In 2015, I adopted a formula of what to plant to make sure I was accommodating all the varied interests of my students – (1) select annuals, perennials & biennials, (2) include vines, herbs, vegetables & shrubs, (3) aim for 25 brand new seeds, 14-16 one-two year old seed, and 5 older seeds. This worked well both in accommodating interests & in providing interesting challenges that were not too overwhelming. There were 9 MGs in the morning group and 14 MGs in the evening group. We brought ~40 varieties and ~400 plants to sale.

In 2016, we had no new interns because we’d had no intern class the previous year. The class was composed of MGs who had never taken propagators & returnees who were retaking propagators, some after a long break. It was a challenging combination. However, I got to address a number of practical questions from individuals who had been putting their MG knowledge to practical use in their own gardens. We tried growing from seed several types of lilies that are usually propagated by dividing bulbs; success was mixed. We put the sporadic germinators in clam shells instead of cell packs; this worked well space-wise with the bonus of less disease in the trays. There were 13 MGs in the morning group and 11 MGs in the evening group. We brought ~40 varieties and ~800 plants to sale.

In 2017, we had one intern class in fall of 2016 (afternoon), giving us a lovely bunch of fresh faces & enthusiasm in MP. The class emphasis was on teaching lots of different techniques. Our seed list was heavy on natives, plants whose seeds develop in fruits (especially iris) & shrubs with a smattering of perennials & vegetables.   We did grow some annuals for AAS. Unfortunately, the classes were each one week shorter than normal because of my daughter’s wedding. There were 14 MGs in the morning group and 6 MGs in the evening class. We brought ~30 varieties and ~300 plants to sale.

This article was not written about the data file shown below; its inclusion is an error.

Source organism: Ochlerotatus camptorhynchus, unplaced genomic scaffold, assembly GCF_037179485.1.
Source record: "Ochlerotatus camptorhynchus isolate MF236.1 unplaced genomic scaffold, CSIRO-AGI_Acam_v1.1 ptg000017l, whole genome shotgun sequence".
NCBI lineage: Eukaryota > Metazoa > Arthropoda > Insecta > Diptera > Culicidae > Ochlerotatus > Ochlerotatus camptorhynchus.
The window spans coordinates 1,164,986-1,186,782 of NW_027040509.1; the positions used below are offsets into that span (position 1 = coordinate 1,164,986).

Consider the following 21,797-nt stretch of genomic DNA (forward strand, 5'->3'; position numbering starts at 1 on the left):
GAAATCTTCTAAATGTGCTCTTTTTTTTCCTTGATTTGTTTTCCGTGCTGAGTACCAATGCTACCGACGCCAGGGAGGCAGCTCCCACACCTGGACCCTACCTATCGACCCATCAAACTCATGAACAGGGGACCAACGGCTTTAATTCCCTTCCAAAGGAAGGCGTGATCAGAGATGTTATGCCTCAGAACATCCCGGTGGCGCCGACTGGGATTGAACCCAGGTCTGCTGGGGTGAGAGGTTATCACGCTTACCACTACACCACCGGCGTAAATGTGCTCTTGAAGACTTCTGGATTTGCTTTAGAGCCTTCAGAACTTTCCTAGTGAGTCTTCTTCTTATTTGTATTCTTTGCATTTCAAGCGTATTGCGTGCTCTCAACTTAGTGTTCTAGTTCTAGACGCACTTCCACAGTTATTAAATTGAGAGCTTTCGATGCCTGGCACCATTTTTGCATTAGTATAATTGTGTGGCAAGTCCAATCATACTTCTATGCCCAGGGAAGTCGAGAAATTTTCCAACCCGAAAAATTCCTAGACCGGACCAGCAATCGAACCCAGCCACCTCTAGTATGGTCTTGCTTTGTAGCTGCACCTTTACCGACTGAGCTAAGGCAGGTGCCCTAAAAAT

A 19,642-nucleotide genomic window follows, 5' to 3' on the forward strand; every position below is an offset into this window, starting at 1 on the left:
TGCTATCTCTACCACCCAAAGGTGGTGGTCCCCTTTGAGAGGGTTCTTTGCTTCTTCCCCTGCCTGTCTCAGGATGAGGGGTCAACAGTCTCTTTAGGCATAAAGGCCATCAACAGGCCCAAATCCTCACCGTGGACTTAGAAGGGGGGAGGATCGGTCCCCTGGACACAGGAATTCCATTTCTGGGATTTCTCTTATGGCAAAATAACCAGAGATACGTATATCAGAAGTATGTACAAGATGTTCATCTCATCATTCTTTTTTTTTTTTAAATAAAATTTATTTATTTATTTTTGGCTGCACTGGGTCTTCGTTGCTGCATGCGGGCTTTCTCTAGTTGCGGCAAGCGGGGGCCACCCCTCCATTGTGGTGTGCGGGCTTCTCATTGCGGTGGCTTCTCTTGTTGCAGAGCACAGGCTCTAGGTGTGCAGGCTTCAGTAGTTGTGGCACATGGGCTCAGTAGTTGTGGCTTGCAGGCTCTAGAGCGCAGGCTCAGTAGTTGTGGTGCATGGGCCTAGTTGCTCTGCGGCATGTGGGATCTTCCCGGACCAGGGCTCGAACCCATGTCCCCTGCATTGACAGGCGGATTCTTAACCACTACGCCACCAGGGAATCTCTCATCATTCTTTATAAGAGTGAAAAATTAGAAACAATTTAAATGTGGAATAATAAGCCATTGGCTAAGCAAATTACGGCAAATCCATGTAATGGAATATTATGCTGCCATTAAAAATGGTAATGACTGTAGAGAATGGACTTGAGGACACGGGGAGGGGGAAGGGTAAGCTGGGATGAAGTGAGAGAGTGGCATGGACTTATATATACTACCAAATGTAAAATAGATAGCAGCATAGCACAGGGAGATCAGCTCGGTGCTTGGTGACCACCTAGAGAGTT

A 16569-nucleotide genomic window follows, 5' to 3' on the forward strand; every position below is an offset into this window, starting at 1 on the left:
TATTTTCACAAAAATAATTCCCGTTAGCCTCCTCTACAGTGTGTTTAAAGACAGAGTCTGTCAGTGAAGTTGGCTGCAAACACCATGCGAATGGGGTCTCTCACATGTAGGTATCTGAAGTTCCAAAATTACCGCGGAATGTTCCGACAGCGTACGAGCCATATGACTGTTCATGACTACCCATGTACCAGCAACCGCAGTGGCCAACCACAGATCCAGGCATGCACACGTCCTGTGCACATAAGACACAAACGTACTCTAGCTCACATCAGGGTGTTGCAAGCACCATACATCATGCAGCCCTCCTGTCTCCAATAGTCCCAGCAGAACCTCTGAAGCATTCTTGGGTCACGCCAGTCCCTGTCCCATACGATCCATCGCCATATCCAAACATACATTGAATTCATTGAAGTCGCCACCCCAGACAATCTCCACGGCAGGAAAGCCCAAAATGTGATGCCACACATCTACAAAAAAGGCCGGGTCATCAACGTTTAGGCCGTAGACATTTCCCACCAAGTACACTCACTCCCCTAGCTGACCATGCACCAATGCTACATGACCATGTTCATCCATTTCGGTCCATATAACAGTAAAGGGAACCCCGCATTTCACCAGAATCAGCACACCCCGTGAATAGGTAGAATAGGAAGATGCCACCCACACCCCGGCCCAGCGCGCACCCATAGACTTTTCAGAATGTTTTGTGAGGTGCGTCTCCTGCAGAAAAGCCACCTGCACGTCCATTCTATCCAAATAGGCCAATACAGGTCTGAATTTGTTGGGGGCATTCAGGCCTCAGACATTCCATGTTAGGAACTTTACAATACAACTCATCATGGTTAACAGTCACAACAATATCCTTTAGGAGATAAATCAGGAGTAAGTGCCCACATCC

Other Committees Involved

  1. Plant Sale Committee: We answer their propagation questions. We pass all our unsold plants on to the Plant Sale. After the Plant Sale, the MP chair retrieves the MP plants and all other “tiddlers” (small plants in small pots) and cares for them.  MP finds homes for these plants – 4H Fair Sale, requests from other MG beds, 4H Wildflower Project, other donations or compost heap (last resort).
  2. AAS Flowers Committee: We answer their propagation questions. We take two varieties of their seed, grow them to 3-4 inch seedlings and bring them to their plant-out. We also occasionally take care of their cuttings from arrival to plant-out. In the past, we have bought seeds for shade AAS annuals to grow under the crabapple trees. (AAS Flowers had the say on which seeds, though Impatiens ‘Blitz’ mix is one of the few readily available.) We germinated and grew the shade annual for them, delivering 3” pots to them at the MP sale. We also coordinated soil purchases with them and allowed them to bag the soil for distribution to their seed starters in our basement.
  3. AAS Vegetable Committee: We answer their propagation questions. In the past, we have coordinated soil purchases with them and allowed them to bag the soil for distribution to their seed starters in our basement.